HALE, Linda




Author Tags: Local History

Born in 1949, Hale identified 1,044 local history titles in British Columbia Local Histories: A Bibliography (Victoria: Heritage Trust, 1991), a project undertaken with Jean Barman and Brian Owen under the auspices of the B.C. Library Association, with the sponsorship of B.C. Heritage Trust. She is also an author of Vancouver Centennial Bibliography, a project of the Vancouver Historical Society. Cartobibliography by Frances M. Woodward. (Vancouver Historical Society, 1986).

[BCBW 1992] "Bibliography" "Local History"

Review of the author's work by BC Studies:
British Columbia Local Histories: A Bibliography
Vancouver Centennial Bibliography

British Columbia Local Histories, A Bibliography (B.C. Heritage Trust $20)
Review



A TWO-YEAR SEARCH FOR B.C. LOCAL history titles by Linda Hale, Jean Barman and field researcher Donna Carpenter has yielded three times more B.C. local history titles than the experts anticipated. "It would appear that people in the west are especially interested in their local history," says Hale, "particularly in the smaller communities. We're so new. History is still within living memory here." A history of Coquitlam produced in the 1890s is the earliest of the more than 1,000 entries listed in Hale and Barman's British Columbia Local Histories, A Bibliography (B.C. Heritage Trust $20). Weighing in at 1,050 pages, Lure of the South Peace (Tales of the Early Pioneers to 1945) has the distinction of being B.C.'s longest local history. A two-page 1958 Centennial pamphlet on Fort Yale qualifies as the shortest. "British Columbia's physical face has encouraged diversity," write the editors. "The local histories of Bella Coola, Sointula, Mabel Lake, Lumby and their counterparts throughout the province make this point vividly." Histories of Native communities include some little-known titles such as The People of Alexandria, a 1990 project of the Quesnel Native Education Program. Titles such as Bacon, Beans 'N Brave Hearts (Lillooet 1972) and Boats, Bucksaws and Blisters (Powell River 1990) reveal how people survived economically during tough times. Deeper Roots and Greener Valleys (Fraser Lake 1986) and Forging a New Hope (Hope 1984) reflect strong commitments to community values. Reluctant to pick favourites, the editors cite John Norris' award-winning Old Silverton (1985), produced by the Silverton Historical Society, as an exemplary local history combining historical accuracy, high quality production and colourful material. Divided into ten geographical regions, the 1,044 citations include author(s), title, subtitle, place of publication, publisher, date of publication, pagination, notes on maps or illustrations, and at least one public 10:cation where the particular history can be consulted. The bibliography includes only texts available in at least one public repository. An index makes it possible to locate local histories by the geographical locations, with more than 800 locations listed in total.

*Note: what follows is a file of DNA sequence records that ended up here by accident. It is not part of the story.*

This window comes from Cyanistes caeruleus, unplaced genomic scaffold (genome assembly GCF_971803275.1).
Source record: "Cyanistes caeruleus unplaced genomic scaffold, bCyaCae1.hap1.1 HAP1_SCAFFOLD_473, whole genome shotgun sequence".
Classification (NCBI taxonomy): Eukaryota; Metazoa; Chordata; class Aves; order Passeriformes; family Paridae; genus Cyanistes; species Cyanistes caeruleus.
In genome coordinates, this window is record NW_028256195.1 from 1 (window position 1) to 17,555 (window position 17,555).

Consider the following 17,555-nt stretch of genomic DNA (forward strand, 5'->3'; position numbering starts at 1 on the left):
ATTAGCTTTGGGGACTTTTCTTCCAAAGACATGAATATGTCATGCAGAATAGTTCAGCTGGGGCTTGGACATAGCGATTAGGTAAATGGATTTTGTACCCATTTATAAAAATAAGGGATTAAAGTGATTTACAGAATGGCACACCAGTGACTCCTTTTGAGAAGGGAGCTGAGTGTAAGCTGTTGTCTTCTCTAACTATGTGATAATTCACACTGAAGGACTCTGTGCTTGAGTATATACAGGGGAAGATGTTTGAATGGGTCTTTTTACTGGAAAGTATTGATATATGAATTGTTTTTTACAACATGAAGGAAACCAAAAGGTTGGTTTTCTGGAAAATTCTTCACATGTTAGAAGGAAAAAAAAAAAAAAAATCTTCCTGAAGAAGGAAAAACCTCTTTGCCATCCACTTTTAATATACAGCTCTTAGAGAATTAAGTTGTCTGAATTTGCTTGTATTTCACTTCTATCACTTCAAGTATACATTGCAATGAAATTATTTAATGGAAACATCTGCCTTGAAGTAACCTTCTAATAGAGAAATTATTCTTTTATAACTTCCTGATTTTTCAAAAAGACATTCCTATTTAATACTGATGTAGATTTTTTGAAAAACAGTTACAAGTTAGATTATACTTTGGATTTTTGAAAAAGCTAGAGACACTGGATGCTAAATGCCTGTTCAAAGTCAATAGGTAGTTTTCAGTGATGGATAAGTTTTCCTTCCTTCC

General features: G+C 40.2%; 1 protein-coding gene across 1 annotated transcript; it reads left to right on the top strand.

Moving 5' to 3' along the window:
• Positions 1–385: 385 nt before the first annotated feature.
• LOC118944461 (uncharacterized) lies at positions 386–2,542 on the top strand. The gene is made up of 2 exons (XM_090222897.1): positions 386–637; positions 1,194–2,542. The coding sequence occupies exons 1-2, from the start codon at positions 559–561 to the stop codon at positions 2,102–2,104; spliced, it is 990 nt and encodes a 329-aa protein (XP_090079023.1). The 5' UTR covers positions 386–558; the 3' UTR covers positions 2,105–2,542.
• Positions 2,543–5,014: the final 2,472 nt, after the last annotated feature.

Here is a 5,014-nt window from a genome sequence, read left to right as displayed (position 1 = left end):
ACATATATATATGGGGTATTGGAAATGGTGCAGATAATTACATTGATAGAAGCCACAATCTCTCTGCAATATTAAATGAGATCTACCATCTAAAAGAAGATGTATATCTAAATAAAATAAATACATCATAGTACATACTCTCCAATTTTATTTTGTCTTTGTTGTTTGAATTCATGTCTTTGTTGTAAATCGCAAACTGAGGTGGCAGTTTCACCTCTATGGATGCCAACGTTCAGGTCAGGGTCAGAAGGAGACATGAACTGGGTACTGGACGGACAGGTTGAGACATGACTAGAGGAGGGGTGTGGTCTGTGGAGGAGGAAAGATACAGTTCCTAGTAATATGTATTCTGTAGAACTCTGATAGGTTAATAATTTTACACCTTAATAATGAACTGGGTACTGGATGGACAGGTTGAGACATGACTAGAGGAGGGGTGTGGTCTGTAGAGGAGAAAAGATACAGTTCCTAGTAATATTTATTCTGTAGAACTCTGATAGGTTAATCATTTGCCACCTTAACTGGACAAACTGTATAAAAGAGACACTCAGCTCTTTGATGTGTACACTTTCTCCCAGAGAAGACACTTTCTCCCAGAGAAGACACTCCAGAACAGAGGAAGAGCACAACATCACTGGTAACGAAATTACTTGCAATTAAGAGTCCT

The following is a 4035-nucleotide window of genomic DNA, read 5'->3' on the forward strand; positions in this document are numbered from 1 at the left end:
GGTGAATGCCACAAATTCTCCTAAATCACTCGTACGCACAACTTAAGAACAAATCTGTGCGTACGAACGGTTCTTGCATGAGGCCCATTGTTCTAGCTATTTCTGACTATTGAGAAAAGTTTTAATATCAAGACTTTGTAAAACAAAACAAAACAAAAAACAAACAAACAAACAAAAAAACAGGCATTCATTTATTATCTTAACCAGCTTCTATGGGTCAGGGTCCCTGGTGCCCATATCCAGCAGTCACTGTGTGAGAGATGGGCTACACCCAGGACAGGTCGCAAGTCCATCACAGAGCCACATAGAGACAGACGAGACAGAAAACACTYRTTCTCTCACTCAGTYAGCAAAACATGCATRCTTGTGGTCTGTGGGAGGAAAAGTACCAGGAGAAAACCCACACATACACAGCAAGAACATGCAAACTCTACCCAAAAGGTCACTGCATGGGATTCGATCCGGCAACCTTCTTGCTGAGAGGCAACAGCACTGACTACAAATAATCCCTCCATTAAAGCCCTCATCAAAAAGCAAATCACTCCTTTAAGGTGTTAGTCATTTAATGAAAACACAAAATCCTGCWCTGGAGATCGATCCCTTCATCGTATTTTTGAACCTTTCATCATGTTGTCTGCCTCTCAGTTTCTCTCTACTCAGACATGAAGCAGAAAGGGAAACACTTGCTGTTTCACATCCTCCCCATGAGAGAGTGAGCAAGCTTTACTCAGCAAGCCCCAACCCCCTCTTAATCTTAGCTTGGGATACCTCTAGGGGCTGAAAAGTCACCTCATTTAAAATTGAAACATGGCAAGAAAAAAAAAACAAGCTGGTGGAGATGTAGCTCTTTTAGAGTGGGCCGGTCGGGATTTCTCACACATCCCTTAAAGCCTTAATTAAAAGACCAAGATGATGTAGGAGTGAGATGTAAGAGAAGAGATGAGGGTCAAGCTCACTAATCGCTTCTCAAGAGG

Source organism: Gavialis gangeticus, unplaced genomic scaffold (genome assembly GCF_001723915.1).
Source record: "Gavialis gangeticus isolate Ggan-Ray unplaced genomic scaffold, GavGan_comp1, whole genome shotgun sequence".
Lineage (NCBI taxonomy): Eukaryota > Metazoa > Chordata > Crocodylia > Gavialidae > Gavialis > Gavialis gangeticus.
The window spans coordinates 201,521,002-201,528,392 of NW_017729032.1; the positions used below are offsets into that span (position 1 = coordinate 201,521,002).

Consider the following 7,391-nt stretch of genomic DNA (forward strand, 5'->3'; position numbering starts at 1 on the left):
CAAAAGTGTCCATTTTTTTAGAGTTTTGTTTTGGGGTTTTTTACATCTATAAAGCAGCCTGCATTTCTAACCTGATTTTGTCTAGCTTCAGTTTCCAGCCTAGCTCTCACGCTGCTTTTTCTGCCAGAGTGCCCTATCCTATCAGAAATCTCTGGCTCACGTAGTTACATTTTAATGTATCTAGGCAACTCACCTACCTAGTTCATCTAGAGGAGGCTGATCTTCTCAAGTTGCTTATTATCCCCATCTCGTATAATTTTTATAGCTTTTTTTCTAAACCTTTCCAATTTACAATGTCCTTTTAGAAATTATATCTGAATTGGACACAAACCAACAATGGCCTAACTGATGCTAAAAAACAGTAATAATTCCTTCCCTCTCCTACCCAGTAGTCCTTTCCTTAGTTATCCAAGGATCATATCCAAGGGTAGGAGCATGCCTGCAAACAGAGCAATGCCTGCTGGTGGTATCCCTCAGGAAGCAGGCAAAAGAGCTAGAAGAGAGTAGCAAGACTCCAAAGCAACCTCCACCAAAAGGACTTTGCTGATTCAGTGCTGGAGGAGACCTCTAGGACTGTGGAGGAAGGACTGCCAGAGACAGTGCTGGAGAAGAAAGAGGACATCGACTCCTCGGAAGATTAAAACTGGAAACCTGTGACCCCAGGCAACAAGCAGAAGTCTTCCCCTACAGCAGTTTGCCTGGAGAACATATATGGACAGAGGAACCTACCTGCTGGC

Produced under the auspices of the B.C. Library Association, the bibliography is also available on-line on the UBC library system. "Much of the credit for this project should go to B.C. Heritage Trust," says Barman. "Heritage Trust has quietly supplied funding for a lot of B.C’s more recent local histories. And they came through with the support for this bibliography." Heritage Trust has distributed copies of the bibliography free of charge to the principal libraries of B.C. Private copies of the 196-page binder-style publication can be purchased for $20 from B.C. Heritage Trust, 800 Johnson St., Victoria B.C. V8V 1X4.

[BCBW 1991] “History”